paul gerrard

About Test Axioms

Paul Gerrard introduced the idea of Test Axioms in posts on his blog in the spring of 2008. Over a few months their definitions evolved and in May 2008 he summarised the thinking behind them and tabulated 16 proposed axioms. Further evolution has occurred and with some changes, they have been used in the Tester's Pocketbook.

There was quite a reaction to the proposed axioms. Some people rejected the idea, saying there were no such things. Others were more supportive and offered new axioms or alternate definitions.

Paul believes that there are a set of rules or principles that provide a framework for all testing. But there is no single agreed definition of test. This is mostly because every consultant and author has tended to write their own definition to suit their own purposes (and Paul admits to being as guilty as the rest of them). As an industry, we are hamstrung because of this. Our clients are confused, and we get distracted by discussions on definitions because of not-invented-here mentalities and our competitive instincts.

An axiom is something believed to be true, but cannot be proven in any practical way. It could be disproven by experiment or experience and we should be prepared to be proven wrong and welcome attempts to do this.

But some people object to the notion of Test Axioms and say that nothing in testing is certain. There are no axioms. All testing rules, principles, techniques, approaches etc. are heuristic. Heuristics have value in some contexts, but are limited in application, usefulness, accuracy etc. in other contexts. They are limited or fallible in known ways.

Here is a different way of looking at axioms then. The axioms have been defined in a way that testers can, for all practical purposes, regard them as axiomatic. If anyone devises a testing context where the axioms are violated, we need to think again: Perhaps the axiom should be scrapped or changed or its scope of applicability defined.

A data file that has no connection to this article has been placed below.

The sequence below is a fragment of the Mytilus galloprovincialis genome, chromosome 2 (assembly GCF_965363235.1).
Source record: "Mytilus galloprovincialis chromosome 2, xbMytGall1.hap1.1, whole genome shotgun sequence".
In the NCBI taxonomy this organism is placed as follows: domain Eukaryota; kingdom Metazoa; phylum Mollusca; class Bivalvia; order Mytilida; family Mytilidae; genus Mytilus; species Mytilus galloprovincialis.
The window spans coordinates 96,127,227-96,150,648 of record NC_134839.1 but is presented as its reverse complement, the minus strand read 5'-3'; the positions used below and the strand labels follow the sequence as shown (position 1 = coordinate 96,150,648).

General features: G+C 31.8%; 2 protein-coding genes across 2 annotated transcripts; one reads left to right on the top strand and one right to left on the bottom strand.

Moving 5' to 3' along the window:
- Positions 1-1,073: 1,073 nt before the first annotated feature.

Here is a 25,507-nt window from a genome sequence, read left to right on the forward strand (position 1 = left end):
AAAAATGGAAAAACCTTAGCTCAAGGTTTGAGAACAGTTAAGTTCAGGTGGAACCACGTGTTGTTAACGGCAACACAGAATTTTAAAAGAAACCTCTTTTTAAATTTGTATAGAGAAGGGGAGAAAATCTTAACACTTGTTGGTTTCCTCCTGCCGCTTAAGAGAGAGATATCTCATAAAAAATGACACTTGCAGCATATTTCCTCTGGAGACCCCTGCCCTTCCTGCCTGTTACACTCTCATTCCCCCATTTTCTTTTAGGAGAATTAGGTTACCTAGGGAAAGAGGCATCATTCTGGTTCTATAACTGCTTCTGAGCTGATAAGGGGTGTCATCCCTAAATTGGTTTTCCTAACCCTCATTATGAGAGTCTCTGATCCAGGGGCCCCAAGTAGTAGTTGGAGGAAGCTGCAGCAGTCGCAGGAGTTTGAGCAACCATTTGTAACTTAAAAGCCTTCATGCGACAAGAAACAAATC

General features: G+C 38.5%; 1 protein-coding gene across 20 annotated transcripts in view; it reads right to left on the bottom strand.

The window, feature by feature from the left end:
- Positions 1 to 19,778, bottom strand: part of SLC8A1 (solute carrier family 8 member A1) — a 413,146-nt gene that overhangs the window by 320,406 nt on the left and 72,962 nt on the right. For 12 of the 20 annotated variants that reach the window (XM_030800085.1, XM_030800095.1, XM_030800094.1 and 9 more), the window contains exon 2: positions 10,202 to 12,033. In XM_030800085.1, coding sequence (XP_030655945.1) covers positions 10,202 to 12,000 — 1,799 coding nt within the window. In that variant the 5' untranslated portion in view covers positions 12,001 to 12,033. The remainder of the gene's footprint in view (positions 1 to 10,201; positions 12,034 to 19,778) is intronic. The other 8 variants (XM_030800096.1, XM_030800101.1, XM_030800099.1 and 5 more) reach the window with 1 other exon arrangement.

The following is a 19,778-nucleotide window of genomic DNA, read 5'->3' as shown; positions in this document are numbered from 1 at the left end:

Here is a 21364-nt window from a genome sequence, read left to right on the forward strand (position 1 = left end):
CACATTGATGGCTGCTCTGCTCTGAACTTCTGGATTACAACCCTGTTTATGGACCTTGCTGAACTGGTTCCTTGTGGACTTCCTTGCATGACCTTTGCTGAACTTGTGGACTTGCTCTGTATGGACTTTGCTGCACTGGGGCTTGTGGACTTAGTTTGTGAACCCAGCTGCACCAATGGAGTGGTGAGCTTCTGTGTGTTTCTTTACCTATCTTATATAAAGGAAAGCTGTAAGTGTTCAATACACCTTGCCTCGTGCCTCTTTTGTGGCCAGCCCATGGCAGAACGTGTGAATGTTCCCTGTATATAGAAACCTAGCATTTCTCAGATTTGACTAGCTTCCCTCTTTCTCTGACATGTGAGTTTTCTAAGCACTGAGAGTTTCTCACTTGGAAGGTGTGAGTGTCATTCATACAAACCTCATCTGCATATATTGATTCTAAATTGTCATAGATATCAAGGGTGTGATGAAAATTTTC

So far, Paul has not received any concrete examples that invalidate the Test Axioms as stated in the Pocketbook.

The Test Axioms are an attempt to provide a context-neutral set of rules for testing that identify the critical thinking processes and motivations for all test approaches.

Tester's Pocketbook

All of the material relating to Test Axioms on this website has been extracted from the Tester's Pocketbook.

The Pocketbook provides the background to the axioms as well as guidelines for using them in defining test approaches and strategies as well as conducting testing assessment and improvement activities.
In a Pocketbook format, it's a handy reference we think you will use again and again.

The Tester's Pocketbook
£6 plus £1.50 p&p.

Visit the official Tester's Pocketbook website

Paul Gerrard

Paul Gerrard is a consultant, teacher, author, webmaster, programmer, tester, conference speaker, rowing coach and publisher. He has conducted consulting assignments in all aspects of software testing and quality assurance, specialising in test assurance. He has presented keynote talks and tutorials at testing conferences across Europe, the USA, Australia, South Africa and occasionally won awards for them.

He was the founding chair of the British Computer Society Information Systems Examination Board (BCS ISEB) of the Software Testing certification board.

Educated at the universities of Oxford and Imperial College London, he is a Principal of Gerrard Consulting Limited and is the host of the UK Test Management Forum.

He wrote "Risk-Based E-Business Testing" with Neil Thompson in 2002 and the "Business Story Pocketbook" with Susan Windsor in 2012. He wrote "The Tester's Pocketbook" in 2009 and "Lean Python" in 2013.

Paul won the EuroSTAR European Testing Excellence award in 2011 and The European Software Testing Awards (TESTA) award for Lifetime Achievement in 2013.

He was the Programme Chair for the EuroSTAR 2014 conference in Dublin.

View Paul Gerrard's profile on LinkedIn

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